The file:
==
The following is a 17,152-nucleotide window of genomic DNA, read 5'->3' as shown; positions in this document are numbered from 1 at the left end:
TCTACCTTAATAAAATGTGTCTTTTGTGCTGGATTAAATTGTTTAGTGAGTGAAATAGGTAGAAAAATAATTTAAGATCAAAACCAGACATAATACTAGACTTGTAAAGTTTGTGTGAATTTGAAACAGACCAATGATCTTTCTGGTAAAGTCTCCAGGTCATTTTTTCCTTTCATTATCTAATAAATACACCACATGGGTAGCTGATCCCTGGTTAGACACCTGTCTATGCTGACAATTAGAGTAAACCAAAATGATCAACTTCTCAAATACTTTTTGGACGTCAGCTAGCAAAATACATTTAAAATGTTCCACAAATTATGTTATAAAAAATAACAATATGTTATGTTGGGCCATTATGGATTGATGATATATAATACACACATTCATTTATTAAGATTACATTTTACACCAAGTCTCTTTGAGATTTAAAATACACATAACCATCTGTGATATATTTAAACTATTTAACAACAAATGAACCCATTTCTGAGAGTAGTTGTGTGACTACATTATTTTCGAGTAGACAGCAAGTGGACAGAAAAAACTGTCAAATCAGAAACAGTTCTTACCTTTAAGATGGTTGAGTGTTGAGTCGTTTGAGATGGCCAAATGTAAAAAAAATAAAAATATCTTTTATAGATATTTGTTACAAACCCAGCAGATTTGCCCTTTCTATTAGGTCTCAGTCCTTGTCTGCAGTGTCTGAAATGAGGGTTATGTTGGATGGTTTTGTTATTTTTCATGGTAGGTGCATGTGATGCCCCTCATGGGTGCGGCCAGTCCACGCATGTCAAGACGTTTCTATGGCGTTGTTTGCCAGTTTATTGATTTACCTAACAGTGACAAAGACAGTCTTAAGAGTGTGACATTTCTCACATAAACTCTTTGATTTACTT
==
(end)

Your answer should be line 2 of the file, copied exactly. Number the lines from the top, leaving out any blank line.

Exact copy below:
TCTACCTTAATAAAATGTGTCTTTTGTGCTGGATTAAATTGTTTAGTGAGTGAAATAGGTAGAAAAATAATTTAAGATCAAAACCAGACATAATACTAGACTTGTAAAGTTTGTGTGAATTTGAAACAGACCAATGATCTTTCTGGTAAAGTCTCCAGGTCATTTTTTCCTTTCATTATCTAATAAATACACCACATGGGTAGCTGATCCCTGGTTAGACACCTGTCTATGCTGACAATTAGAGTAAACCAAAATGATCAACTTCTCAAATACTTTTTGGACGTCAGCTAGCAAAATACATTTAAAATGTTCCACAAATTATGTTATAAAAAATAACAATATGTTATGTTGGGCCATTATGGATTGATGATATATAATACACACATTCATTTATTAAGATTACATTTTACACCAAGTCTCTTTGAGATTTAAAATACACATAACCATCTGTGATATATTTAAACTATTTAACAACAAATGAACCCATTTCTGAGAGTAGTTGTGTGACTACATTATTTTCGAGTAGACAGCAAGTGGACAGAAAAAACTGTCAAATCAGAAACAGTTCTTACCTTTAAGATGGTTGAGTGTTGAGTCGTTTGAGATGGCCAAATGTAAAAAAAATAAAAATATCTTTTATAGATATTTGTTACAAACCCAGCAGATTTGCCCTTTCTATTAGGTCTCAGTCCTTGTCTGCAGTGTCTGAAATGAGGGTTATGTTGGATGGTTTTGTTATTTTTCATGGTAGGTGCATGTGATGCCCCTCATGGGTGCGGCCAGTCCACGCATGTCAAGACGTTTCTATGGCGTTGTTTGCCAGTTTATTGATTTACCTAACAGTGACAAAGACAGTCTTAAGAGTGTGACATTTCTCACATAAACTCTTTGATTTACTT